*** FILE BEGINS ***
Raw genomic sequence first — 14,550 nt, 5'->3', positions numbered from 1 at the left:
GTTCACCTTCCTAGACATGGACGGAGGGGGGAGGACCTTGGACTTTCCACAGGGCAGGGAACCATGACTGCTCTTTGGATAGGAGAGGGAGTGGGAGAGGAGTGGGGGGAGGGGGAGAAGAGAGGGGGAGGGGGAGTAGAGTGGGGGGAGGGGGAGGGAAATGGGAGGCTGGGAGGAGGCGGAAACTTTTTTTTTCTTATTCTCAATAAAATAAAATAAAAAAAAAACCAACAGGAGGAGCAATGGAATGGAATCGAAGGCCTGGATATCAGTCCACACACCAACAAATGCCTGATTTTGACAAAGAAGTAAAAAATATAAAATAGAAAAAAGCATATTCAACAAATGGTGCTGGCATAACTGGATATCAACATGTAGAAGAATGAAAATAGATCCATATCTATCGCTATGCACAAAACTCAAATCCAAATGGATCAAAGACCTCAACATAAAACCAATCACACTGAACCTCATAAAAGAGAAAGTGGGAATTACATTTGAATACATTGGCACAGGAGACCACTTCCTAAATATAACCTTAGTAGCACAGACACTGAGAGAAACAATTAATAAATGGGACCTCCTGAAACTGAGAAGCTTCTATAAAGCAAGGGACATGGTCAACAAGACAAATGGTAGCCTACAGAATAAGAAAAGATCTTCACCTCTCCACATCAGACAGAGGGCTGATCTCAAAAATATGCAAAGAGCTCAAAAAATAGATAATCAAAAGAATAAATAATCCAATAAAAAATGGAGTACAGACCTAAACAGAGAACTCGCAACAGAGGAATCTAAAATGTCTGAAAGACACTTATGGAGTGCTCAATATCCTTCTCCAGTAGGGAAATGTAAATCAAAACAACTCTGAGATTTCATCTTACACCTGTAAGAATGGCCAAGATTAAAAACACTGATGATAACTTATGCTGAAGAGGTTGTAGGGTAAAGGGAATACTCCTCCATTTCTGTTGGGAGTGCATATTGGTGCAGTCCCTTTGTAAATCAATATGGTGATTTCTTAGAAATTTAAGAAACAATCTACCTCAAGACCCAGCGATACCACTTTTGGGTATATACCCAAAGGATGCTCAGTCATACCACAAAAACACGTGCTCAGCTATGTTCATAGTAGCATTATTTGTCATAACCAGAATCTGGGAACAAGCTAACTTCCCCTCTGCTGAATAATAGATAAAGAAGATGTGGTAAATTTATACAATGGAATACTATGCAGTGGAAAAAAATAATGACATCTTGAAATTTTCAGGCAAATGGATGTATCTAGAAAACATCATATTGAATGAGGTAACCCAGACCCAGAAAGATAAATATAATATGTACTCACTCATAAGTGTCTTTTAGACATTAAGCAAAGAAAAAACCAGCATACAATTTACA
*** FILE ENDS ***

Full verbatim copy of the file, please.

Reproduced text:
Raw genomic sequence first — 14,550 nt, 5'->3', positions numbered from 1 at the left:
GTTCACCTTCCTAGACATGGACGGAGGGGGGAGGACCTTGGACTTTCCACAGGGCAGGGAACCATGACTGCTCTTTGGATAGGAGAGGGAGTGGGAGAGGAGTGGGGGGAGGGGGAGAAGAGAGGGGGAGGGGGAGTAGAGTGGGGGGAGGGGGAGGGAAATGGGAGGCTGGGAGGAGGCGGAAACTTTTTTTTTCTTATTCTCAATAAAATAAAATAAAAAAAAAACCAACAGGAGGAGCAATGGAATGGAATCGAAGGCCTGGATATCAGTCCACACACCAACAAATGCCTGATTTTGACAAAGAAGTAAAAAATATAAAATAGAAAAAAGCATATTCAACAAATGGTGCTGGCATAACTGGATATCAACATGTAGAAGAATGAAAATAGATCCATATCTATCGCTATGCACAAAACTCAAATCCAAATGGATCAAAGACCTCAACATAAAACCAATCACACTGAACCTCATAAAAGAGAAAGTGGGAATTACATTTGAATACATTGGCACAGGAGACCACTTCCTAAATATAACCTTAGTAGCACAGACACTGAGAGAAACAATTAATAAATGGGACCTCCTGAAACTGAGAAGCTTCTATAAAGCAAGGGACATGGTCAACAAGACAAATGGTAGCCTACAGAATAAGAAAAGATCTTCACCTCTCCACATCAGACAGAGGGCTGATCTCAAAAATATGCAAAGAGCTCAAAAAATAGATAATCAAAAGAATAAATAATCCAATAAAAAATGGAGTACAGACCTAAACAGAGAACTCGCAACAGAGGAATCTAAAATGTCTGAAAGACACTTATGGAGTGCTCAATATCCTTCTCCAGTAGGGAAATGTAAATCAAAACAACTCTGAGATTTCATCTTACACCTGTAAGAATGGCCAAGATTAAAAACACTGATGATAACTTATGCTGAAGAGGTTGTAGGGTAAAGGGAATACTCCTCCATTTCTGTTGGGAGTGCATATTGGTGCAGTCCCTTTGTAAATCAATATGGTGATTTCTTAGAAATTTAAGAAACAATCTACCTCAAGACCCAGCGATACCACTTTTGGGTATATACCCAAAGGATGCTCAGTCATACCACAAAAACACGTGCTCAGCTATGTTCATAGTAGCATTATTTGTCATAACCAGAATCTGGGAACAAGCTAACTTCCCCTCTGCTGAATAATAGATAAAGAAGATGTGGTAAATTTATACAATGGAATACTATGCAGTGGAAAAAAATAATGACATCTTGAAATTTTCAGGCAAATGGATGTATCTAGAAAACATCATATTGAATGAGGTAACCCAGACCCAGAAAGATAAATATAATATGTACTCACTCATAAGTGTCTTTTAGACATTAAGCAAAGAAAAAACCAGCATACAATTTACA